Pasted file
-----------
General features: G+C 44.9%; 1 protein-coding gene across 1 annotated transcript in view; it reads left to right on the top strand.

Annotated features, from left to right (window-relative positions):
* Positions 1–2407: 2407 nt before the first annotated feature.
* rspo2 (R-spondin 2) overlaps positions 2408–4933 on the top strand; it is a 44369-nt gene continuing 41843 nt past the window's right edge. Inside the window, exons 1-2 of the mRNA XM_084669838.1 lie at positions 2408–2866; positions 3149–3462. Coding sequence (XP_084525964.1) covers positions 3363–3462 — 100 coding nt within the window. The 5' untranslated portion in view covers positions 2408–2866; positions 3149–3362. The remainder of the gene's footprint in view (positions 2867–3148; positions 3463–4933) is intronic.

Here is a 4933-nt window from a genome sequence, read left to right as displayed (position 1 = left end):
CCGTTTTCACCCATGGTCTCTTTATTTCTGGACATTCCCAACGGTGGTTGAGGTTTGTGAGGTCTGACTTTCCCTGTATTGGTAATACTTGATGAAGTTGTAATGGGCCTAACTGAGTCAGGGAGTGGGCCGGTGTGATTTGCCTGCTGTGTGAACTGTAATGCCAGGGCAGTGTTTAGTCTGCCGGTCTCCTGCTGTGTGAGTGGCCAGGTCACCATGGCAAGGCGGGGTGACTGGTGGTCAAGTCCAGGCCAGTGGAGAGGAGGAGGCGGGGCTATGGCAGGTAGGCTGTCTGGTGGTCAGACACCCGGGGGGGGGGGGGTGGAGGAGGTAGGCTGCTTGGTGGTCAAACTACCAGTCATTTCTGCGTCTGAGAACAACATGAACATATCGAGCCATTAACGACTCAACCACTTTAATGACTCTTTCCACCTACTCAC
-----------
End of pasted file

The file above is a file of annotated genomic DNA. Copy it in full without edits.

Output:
General features: G+C 44.9%; 1 protein-coding gene across 1 annotated transcript in view; it reads left to right on the top strand.

Annotated features, from left to right (window-relative positions):
* Positions 1–2407: 2407 nt before the first annotated feature.
* rspo2 (R-spondin 2) overlaps positions 2408–4933 on the top strand; it is a 44369-nt gene continuing 41843 nt past the window's right edge. Inside the window, exons 1-2 of the mRNA XM_084669838.1 lie at positions 2408–2866; positions 3149–3462. Coding sequence (XP_084525964.1) covers positions 3363–3462 — 100 coding nt within the window. The 5' untranslated portion in view covers positions 2408–2866; positions 3149–3362. The remainder of the gene's footprint in view (positions 2867–3148; positions 3463–4933) is intronic.

Here is a 4933-nt window from a genome sequence, read left to right as displayed (position 1 = left end):
CCGTTTTCACCCATGGTCTCTTTATTTCTGGACATTCCCAACGGTGGTTGAGGTTTGTGAGGTCTGACTTTCCCTGTATTGGTAATACTTGATGAAGTTGTAATGGGCCTAACTGAGTCAGGGAGTGGGCCGGTGTGATTTGCCTGCTGTGTGAACTGTAATGCCAGGGCAGTGTTTAGTCTGCCGGTCTCCTGCTGTGTGAGTGGCCAGGTCACCATGGCAAGGCGGGGTGACTGGTGGTCAAGTCCAGGCCAGTGGAGAGGAGGAGGCGGGGCTATGGCAGGTAGGCTGTCTGGTGGTCAGACACCCGGGGGGGGGGGGGTGGAGGAGGTAGGCTGCTTGGTGGTCAAACTACCAGTCATTTCTGCGTCTGAGAACAACATGAACATATCGAGCCATTAACGACTCAACCACTTTAATGACTCTTTCCACCTACTCAC